Grievance Procedures

A grievance procedure provides employees with an internal process if they have a complaint in relation to their employment. Failure by an employer to follow a fair and reasonable grievance process could amount to discrimination, victimisation or a breach of contract warranting an employee’s resignation (constructive dismissal).

Grievance procedures should be set out in an employee’s contract of employment or as a policy within a staff handbook. As a minimum, the policy should comply with the ACAS Code of Practice on Disciplinary and Grievance Procedures (which can be found at: https://www.acas.org.uk/acas-code-of-practice-on-disciplinary-and-grievance-procedures). If there is no grievance policy in place, Employers must follow the ACAS procedure as a minimum.

The following steps apply to grievances:

  1. The employee should raise a formal grievance in line with the grievance policy, if relevant, in writing, providing as much information as relevant. However, employers should be alert to the fact that grievances may take different forms and therefore any complaints made by an employee should be dealt with as a grievance.
  2. If it is felt that an investigation is required, this should be arranged without unreasonable delay. Note that employees do not have the right to have a companion at investigation meetings, however, depending on the circumstances, it may be appropriate to allow the employee a companion.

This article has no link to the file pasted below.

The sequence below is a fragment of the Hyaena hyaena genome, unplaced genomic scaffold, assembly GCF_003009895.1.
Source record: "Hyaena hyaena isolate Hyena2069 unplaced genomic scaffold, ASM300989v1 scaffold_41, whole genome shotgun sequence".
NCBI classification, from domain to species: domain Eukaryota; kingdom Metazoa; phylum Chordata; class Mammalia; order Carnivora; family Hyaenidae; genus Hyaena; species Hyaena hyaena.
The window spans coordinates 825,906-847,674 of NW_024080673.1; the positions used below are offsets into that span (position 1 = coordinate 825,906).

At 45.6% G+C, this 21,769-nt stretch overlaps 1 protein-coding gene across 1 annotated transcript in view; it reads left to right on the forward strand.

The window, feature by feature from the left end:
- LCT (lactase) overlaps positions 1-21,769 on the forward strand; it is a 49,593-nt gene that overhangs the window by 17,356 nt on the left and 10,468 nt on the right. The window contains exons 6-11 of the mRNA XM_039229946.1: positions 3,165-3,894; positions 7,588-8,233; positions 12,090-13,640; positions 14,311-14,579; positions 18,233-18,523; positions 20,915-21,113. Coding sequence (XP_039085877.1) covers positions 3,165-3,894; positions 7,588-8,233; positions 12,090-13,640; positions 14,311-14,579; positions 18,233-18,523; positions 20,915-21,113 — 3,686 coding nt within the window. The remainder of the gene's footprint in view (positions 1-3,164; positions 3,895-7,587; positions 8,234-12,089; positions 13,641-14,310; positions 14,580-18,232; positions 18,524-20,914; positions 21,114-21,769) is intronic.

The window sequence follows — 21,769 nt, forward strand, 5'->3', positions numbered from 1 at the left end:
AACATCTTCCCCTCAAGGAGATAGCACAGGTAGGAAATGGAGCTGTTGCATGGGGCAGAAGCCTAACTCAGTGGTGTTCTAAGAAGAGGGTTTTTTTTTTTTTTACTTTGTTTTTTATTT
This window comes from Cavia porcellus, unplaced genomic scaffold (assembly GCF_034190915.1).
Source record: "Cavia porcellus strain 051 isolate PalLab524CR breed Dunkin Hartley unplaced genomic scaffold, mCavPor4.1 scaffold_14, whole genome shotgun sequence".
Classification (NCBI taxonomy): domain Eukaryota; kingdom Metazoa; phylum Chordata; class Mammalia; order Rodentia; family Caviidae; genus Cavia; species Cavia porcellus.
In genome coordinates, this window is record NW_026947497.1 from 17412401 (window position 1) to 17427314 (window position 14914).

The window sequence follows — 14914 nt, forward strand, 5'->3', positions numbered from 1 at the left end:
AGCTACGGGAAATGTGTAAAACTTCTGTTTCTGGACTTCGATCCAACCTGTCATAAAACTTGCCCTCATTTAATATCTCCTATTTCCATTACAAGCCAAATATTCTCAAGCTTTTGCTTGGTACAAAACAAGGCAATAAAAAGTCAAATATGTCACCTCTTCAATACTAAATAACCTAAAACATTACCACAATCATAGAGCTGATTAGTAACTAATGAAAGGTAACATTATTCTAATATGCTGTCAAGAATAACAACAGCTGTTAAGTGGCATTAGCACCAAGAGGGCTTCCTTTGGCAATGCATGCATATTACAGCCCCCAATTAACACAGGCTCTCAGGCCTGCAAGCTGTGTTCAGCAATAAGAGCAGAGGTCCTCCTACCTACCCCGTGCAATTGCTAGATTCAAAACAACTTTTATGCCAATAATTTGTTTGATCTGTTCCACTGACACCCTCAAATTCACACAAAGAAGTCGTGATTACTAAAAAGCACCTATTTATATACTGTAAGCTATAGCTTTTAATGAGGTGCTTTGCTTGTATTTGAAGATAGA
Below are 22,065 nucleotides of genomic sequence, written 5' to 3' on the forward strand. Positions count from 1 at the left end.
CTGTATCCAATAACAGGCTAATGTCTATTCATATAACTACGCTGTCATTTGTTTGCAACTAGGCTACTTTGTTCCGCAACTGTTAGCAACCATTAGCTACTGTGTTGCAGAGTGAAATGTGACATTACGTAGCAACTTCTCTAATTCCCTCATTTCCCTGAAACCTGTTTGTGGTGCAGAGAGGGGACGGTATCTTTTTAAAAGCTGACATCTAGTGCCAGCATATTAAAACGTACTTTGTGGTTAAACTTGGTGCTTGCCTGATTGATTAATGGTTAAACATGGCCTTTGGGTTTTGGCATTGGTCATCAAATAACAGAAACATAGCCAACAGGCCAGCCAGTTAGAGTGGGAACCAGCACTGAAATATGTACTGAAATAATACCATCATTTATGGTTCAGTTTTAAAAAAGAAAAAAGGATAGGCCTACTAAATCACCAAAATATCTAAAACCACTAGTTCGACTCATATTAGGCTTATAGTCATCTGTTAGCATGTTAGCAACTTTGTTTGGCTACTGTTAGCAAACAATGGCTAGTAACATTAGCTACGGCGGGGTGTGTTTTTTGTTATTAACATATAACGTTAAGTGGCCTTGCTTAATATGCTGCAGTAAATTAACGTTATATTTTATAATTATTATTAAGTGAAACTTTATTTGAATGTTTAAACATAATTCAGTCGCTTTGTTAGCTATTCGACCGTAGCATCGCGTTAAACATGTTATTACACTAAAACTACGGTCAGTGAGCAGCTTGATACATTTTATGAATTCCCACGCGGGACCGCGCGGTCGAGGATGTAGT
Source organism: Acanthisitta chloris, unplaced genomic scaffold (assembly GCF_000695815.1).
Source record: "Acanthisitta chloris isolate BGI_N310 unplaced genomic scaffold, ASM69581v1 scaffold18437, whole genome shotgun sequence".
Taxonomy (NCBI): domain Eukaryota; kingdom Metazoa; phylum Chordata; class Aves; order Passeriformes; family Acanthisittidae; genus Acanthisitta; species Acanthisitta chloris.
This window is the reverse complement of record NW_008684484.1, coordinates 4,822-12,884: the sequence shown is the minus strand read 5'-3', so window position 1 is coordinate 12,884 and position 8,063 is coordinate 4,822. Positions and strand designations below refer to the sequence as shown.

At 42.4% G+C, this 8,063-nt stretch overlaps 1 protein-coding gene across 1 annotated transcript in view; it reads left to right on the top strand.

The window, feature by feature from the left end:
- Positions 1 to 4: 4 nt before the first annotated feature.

3. A formal grievance hearing to be held without unreasonable delay. Employees should be informed of their right to a companion at the hearing (trade union representative or colleague).
  4. During the hearing the employee should be allowed to explain their grievance and how they believe it should be resolved. If an investigation is required at this point, the hearing should be adjourned to carry out an investigation.  
  5. Following the hearing, the employer should decide what action to take, if any. A decision should be communicated to the employee in writing without unreasonable delay and where relevant, set out how the employer intends to resolve the grievance. The employee should be informed of their right to appeal the decision if they feel it has not been resolved satisfactorily.
  6. Employers should hear appeals without unreasonable delay. The time and place of the appeal hearing should be communicated to the employee in advance. Employees should be informed of their right to be accompanied (trade union representative or colleague).
  7. Appeals should be impartial and heard by a manager not previously involved in the grievance.
  8. The outcome of the appeal should be communicated to the employee without unreasonable delay.

If you are an employer and require assistance with the drafting of grievance policies and/or advice on the grievance process, you should obtain formal legal advice.  

Sills & Betteridge LLP have a team of experienced employment solicitors who can advise and assist employers on all aspects of employment law.

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